Very seldom would I ever volunteer to drive anywhere, but if I do it’s for one of two reasons: 1) because I don’t trust the other passenger to transport me anywhere safely, or 2) because I recognize the opportunity as one for which I need to push myself out of my proverbial comfort zone. After all, driving and navigating highways are facts of life, and fears I need to conquer. It’s just like tackling that tough new work project that secretly intimidates the crap out of you, or making that big career leap that will lead to better long-term prospects.

After all:

A ship is safe in harbor, but that’s not what ships are for.” – William G.T. Shedd.

Tuesday, March 15, 2016

Fitting in

Sunrise view from Humpback Rock

One of the perks of being out of school is not worrying about or trying to fit in. I’ve always been friendly to and generally well liked by most school cliques I interacted with because I’m a relatively neutral personality, but I enjoy the adulthood freedom of electing to spend my free time however and with whomever I wish. It is from that independence that I, or anyone, can truly explore themselves as individuals.

This disinclination probably stems from my undergraduate experience at U.Va. Although my college experience shaped me more than any other time period in my young adult life, U.Va students face significant pressure to attain a certain social status; it’s part of that U.Va elitist culture, as horrible as that might sound. It feels good to be past that and take myself less seriously. Or maybe it’s because I’m growing up and becoming more comfortable in my own skin.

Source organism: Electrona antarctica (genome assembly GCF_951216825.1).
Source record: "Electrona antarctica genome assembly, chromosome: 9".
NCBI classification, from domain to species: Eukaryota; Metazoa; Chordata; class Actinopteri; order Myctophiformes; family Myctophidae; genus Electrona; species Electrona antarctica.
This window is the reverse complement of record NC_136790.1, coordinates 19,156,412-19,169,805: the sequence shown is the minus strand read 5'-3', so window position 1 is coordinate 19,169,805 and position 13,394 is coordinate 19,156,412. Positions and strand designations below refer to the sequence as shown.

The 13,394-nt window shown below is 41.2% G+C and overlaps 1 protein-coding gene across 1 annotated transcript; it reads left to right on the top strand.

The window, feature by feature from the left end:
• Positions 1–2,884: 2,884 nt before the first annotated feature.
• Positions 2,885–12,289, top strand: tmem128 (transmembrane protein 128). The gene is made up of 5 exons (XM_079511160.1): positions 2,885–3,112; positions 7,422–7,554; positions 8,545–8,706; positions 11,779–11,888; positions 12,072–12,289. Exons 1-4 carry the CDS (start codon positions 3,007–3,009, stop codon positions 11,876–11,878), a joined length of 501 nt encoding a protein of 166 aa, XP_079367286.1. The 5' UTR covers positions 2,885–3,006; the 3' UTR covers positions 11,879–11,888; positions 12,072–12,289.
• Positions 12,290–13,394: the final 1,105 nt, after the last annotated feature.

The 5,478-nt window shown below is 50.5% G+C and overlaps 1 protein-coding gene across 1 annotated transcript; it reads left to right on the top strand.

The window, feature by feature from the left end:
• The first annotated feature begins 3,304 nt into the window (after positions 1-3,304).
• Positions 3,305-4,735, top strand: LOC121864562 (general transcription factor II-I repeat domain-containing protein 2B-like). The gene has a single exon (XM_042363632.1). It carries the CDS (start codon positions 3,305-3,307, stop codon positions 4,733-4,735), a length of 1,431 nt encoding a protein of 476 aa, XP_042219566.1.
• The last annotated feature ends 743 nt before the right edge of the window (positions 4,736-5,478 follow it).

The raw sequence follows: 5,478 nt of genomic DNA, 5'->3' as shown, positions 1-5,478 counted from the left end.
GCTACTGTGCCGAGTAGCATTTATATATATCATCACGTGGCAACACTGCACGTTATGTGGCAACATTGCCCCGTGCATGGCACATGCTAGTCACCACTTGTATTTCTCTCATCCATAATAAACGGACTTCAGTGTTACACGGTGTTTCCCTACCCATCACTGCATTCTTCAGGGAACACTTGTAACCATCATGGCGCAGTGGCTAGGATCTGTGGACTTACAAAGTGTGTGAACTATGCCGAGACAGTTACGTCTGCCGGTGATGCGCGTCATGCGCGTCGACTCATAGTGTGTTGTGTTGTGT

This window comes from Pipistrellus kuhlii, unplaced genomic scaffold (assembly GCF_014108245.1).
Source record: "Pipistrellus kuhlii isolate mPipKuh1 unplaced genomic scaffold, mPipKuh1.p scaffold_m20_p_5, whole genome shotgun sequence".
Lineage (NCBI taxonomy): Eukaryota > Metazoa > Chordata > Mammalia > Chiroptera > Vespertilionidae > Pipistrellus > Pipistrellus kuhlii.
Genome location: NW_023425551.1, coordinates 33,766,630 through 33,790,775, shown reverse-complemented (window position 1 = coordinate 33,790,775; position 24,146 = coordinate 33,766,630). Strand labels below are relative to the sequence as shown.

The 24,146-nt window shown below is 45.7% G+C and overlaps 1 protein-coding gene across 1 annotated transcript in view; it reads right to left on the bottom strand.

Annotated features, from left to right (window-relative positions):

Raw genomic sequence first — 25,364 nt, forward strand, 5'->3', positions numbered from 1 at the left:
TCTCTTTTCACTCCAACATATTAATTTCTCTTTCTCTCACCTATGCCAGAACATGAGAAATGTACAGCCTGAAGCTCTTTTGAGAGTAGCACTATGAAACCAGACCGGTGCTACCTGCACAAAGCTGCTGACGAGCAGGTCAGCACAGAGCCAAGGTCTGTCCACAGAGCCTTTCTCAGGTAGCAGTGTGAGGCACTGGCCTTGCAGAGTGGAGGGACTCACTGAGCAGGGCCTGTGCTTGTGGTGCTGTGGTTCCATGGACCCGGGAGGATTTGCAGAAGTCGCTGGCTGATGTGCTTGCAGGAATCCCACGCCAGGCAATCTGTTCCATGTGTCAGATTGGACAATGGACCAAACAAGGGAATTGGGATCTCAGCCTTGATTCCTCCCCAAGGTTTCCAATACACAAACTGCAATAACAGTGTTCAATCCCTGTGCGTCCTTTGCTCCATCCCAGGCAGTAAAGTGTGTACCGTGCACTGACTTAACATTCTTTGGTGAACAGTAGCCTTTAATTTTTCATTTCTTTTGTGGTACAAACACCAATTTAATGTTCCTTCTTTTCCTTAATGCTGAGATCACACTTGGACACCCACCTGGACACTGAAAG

I am more myself now than I have ever been. I am thankful for both the positive and negative experiences in school, at work, and in my personal life and relationships – even if some of those moments were particularly trying – because I am the product of all of that. Although there is always room for improvement (of which I am aware and to which I am always open), I’m proud of the person I’ve become.

Monday, March 14, 2016

Hindsight is 20/20

My friend's Pomeranian, Rory, during Halloween on the Lawn 2011 
Sometimes I cringe at the college version of myself. Ideally, as we collect life experiences, we ought to strive to be come better people, friends, employees/workers, and partners. Sometimes, for example, past transgressions are brought into sharper focus when someone wrongs you in a similar manner (karma!). We learn to be better friends by having and then identifying deadweight judgmental acquaintances; better team members and future leaders from poor examples of management; and better partners from the shortcomings of former flames. Or I simply needed more life to live, days to learn from, and self-awareness to gain.

I could’ve …:

Been a more inclusive conversationalist when socializing with the significant others of close friends

Been a better student leader who used meeting times more economically, and was more inclusive and trusting of team members’ abilities to execute plans

Dropped the meal plan sooner

Been a more consistent pen pal

Identified and dropped the deadweight, judgmental acquaintances sooner

Been a more empathetic friend